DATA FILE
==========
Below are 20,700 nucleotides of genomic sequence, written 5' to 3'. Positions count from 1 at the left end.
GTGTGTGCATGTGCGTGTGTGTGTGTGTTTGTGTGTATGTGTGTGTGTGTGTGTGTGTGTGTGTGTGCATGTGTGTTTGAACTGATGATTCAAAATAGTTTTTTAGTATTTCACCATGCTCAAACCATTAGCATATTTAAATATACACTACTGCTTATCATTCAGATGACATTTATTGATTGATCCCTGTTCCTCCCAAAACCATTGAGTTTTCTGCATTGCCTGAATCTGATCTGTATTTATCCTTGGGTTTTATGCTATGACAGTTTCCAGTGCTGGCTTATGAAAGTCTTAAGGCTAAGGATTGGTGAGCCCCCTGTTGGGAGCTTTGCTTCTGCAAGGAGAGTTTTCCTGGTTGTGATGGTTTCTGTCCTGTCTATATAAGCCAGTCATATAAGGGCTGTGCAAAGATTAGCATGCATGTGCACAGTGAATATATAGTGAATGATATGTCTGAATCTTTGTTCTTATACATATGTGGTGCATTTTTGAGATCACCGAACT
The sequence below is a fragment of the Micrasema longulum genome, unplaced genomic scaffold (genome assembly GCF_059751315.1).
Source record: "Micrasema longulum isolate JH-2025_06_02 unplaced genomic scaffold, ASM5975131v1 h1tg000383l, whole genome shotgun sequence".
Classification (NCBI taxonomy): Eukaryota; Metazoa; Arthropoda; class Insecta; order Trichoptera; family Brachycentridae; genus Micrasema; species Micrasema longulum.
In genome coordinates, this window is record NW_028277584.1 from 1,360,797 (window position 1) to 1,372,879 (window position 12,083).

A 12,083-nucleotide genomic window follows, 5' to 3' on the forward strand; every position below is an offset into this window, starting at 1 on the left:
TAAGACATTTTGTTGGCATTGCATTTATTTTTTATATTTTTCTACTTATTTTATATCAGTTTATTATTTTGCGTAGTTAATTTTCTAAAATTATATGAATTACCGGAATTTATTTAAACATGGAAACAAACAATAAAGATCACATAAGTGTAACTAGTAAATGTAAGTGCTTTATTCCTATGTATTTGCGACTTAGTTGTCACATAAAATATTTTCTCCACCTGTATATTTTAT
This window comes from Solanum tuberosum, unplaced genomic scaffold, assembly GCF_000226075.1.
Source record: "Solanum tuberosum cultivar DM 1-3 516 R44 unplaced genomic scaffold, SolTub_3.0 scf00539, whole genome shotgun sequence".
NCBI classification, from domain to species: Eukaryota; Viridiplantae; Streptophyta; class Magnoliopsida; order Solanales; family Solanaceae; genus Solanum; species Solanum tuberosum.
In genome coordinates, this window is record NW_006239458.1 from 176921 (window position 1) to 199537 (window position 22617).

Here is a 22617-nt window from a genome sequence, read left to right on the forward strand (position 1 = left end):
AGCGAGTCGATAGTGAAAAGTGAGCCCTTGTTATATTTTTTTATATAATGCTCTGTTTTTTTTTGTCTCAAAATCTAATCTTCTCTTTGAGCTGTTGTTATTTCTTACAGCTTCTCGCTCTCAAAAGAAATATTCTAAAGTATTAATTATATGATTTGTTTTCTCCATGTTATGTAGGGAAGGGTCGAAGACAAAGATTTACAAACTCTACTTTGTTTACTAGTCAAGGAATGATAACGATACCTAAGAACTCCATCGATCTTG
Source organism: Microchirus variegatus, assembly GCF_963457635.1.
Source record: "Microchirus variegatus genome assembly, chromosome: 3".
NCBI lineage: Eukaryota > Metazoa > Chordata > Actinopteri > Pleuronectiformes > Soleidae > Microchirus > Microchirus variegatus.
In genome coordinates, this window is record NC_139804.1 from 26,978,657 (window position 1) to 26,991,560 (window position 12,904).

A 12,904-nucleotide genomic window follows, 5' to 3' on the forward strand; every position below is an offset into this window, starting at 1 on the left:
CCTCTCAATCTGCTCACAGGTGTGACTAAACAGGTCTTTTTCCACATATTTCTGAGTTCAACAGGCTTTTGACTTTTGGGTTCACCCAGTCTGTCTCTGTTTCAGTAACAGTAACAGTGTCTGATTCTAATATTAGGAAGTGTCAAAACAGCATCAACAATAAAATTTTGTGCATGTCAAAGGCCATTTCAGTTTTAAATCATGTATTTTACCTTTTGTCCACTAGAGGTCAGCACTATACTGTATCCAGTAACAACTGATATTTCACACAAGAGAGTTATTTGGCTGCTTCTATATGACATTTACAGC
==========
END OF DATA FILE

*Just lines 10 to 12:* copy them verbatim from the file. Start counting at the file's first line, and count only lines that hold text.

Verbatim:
Source record: "Solanum tuberosum cultivar DM 1-3 516 R44 unplaced genomic scaffold, SolTub_3.0 scf00539, whole genome shotgun sequence".
NCBI classification, from domain to species: Eukaryota; Viridiplantae; Streptophyta; class Magnoliopsida; order Solanales; family Solanaceae; genus Solanum; species Solanum tuberosum.
In genome coordinates, this window is record NW_006239458.1 from 176921 (window position 1) to 199537 (window position 22617).